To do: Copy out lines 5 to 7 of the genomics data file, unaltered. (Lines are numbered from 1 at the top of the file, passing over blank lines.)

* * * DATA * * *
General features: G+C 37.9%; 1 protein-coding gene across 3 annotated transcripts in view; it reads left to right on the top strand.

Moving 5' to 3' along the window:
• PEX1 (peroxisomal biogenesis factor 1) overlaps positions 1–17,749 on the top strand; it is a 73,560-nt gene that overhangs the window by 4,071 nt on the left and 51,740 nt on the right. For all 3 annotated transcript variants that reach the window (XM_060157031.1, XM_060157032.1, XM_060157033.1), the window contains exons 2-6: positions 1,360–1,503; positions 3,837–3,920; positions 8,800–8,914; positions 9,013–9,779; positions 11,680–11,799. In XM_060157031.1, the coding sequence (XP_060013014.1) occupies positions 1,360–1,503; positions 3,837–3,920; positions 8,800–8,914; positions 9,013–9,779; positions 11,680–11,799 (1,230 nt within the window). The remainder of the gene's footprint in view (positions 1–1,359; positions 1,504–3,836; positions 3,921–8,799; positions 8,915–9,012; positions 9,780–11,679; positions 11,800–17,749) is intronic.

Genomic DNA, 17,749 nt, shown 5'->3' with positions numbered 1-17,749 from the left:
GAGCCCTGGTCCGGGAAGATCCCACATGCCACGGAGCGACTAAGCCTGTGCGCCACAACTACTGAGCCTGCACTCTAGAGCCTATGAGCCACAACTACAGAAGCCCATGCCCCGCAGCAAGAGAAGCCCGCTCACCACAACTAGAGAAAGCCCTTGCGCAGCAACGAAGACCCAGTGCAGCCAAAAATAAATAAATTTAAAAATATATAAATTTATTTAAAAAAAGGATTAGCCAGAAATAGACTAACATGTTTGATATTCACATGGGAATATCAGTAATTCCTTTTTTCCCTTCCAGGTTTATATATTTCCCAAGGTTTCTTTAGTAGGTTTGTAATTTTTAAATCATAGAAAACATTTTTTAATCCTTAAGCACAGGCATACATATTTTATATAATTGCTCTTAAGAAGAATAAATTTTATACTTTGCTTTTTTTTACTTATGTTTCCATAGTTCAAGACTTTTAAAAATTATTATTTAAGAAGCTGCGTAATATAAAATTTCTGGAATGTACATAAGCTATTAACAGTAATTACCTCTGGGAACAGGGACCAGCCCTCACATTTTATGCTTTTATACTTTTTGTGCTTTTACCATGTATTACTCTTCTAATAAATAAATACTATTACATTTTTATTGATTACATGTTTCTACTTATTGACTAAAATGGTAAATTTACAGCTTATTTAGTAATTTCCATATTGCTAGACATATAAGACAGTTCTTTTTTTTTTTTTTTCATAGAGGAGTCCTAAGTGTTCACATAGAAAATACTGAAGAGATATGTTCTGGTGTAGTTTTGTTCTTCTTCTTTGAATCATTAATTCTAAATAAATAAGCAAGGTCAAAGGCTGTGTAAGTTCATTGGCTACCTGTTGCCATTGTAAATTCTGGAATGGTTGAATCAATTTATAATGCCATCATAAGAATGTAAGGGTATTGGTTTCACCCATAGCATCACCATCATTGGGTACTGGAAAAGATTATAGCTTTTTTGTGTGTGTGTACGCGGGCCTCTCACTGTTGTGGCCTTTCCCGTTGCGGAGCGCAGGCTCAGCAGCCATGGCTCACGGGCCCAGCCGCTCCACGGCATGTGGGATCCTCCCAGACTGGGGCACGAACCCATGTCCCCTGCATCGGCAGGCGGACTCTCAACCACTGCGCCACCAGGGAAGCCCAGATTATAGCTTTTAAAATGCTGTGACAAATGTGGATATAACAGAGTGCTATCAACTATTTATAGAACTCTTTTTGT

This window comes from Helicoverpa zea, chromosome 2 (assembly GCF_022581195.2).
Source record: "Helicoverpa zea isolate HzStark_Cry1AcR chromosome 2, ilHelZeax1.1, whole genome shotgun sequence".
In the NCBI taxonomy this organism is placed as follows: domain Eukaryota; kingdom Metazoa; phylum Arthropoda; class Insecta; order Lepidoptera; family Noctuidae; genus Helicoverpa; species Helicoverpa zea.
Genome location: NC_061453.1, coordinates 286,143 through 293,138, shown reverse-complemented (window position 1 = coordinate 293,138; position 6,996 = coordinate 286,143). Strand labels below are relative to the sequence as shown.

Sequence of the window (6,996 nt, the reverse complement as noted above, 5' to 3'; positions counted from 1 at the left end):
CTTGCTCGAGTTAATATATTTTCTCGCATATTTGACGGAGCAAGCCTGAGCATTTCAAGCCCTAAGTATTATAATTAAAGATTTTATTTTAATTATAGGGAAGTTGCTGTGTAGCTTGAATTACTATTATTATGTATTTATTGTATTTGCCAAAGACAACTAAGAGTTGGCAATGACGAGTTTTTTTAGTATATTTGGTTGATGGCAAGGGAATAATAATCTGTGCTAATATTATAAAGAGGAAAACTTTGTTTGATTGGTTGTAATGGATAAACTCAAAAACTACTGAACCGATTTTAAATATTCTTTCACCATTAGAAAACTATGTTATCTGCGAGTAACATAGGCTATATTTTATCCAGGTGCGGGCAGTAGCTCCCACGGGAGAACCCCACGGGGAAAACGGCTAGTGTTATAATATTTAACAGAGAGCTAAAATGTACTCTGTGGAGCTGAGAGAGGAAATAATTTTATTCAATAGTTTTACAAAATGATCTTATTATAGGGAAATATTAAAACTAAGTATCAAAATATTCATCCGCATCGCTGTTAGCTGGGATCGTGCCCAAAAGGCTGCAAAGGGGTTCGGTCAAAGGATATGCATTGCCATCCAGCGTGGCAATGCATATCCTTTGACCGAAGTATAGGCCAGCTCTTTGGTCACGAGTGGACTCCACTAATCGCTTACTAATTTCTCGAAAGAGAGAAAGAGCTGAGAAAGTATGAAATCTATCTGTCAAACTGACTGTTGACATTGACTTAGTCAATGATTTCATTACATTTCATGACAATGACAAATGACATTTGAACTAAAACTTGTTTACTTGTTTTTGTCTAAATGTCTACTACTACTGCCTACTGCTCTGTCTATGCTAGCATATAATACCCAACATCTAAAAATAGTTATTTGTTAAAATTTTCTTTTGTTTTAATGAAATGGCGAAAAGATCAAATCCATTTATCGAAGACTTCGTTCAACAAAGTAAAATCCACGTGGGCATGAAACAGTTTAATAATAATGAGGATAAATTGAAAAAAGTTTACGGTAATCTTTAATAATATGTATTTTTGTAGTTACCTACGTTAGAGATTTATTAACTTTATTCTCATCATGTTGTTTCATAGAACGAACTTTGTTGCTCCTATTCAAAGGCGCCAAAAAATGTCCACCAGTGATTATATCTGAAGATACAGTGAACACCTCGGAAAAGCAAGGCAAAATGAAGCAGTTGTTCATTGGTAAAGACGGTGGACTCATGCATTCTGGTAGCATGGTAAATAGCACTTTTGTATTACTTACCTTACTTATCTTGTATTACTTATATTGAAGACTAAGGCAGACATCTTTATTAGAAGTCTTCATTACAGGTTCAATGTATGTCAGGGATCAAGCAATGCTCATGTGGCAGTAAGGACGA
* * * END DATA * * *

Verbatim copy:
GAGCCCTGGTCCGGGAAGATCCCACATGCCACGGAGCGACTAAGCCTGTGCGCCACAACTACTGAGCCTGCACTCTAGAGCCTATGAGCCACAACTACAGAAGCCCATGCCCCGCAGCAAGAGAAGCCCGCTCACCACAACTAGAGAAAGCCCTTGCGCAGCAACGAAGACCCAGTGCAGCCAAAAATAAATAAATTTAAAAATATATAAATTTATTTAAAAAAAGGATTAGCCAGAAATAGACTAACATGTTTGATATTCACATGGGAATATCAGTAATTCCTTTTTTCCCTTCCAGGTTTATATATTTCCCAAGGTTTCTTTAGTAGGTTTGTAATTTTTAAATCATAGAAAACATTTTTTAATCCTTAAGCACAGGCATACATATTTTATATAATTGCTCTTAAGAAGAATAAATTTTATACTTTGCTTTTTTTTACTTATGTTTCCATAGTTCAAGACTTTTAAAAATTATTATTTAAGAAGCTGCGTAATATAAAATTTCTGGAATGTACATAAGCTATTAACAGTAATTACCTCTGGGAACAGGGACCAGCCCTCACATTTTATGCTTTTATACTTTTTGTGCTTTTACCATGTATTACTCTTCTAATAAATAAATACTATTACATTTTTATTGATTACATGTTTCTACTTATTGACTAAAATGGTAAATTTACAGCTTATTTAGTAATTTCCATATTGCTAGACATATAAGACAGTTCTTTTTTTTTTTTTTTCATAGAGGAGTCCTAAGTGTTCACATAGAAAATACTGAAGAGATATGTTCTGGTGTAGTTTTGTTCTTCTTCTTTGAATCATTAATTCTAAATAAATAAGCAAGGTCAAAGGCTGTGTAAGTTCATTGGCTACCTGTTGCCATTGTAAATTCTGGAATGGTTGAATCAATTTATAATGCCATCATAAGAATGTAAGGGTATTGGTTTCACCCATAGCATCACCATCATTGGGTACTGGAAAAGATTATAGCTTTTTTGTGTGTGTGTACGCGGGCCTCTCACTGTTGTGGCCTTTCCCGTTGCGGAGCGCAGGCTCAGCAGCCATGGCTCACGGGCCCAGCCGCTCCACGGCATGTGGGATCCTCCCAGACTGGGGCACGAACCCATGTCCCCTGCATCGGCAGGCGGACTCTCAACCACTGCGCCACCAGGGAAGCCCAGATTATAGCTTTTAAAATGCTGTGACAAATGTGGATATAACAGAGTGCTATCAACTATTTATAGAACTCTTTTTGT

This window comes from Helicoverpa zea, chromosome 2 (assembly GCF_022581195.2).
Source record: "Helicoverpa zea isolate HzStark_Cry1AcR chromosome 2, ilHelZeax1.1, whole genome shotgun sequence".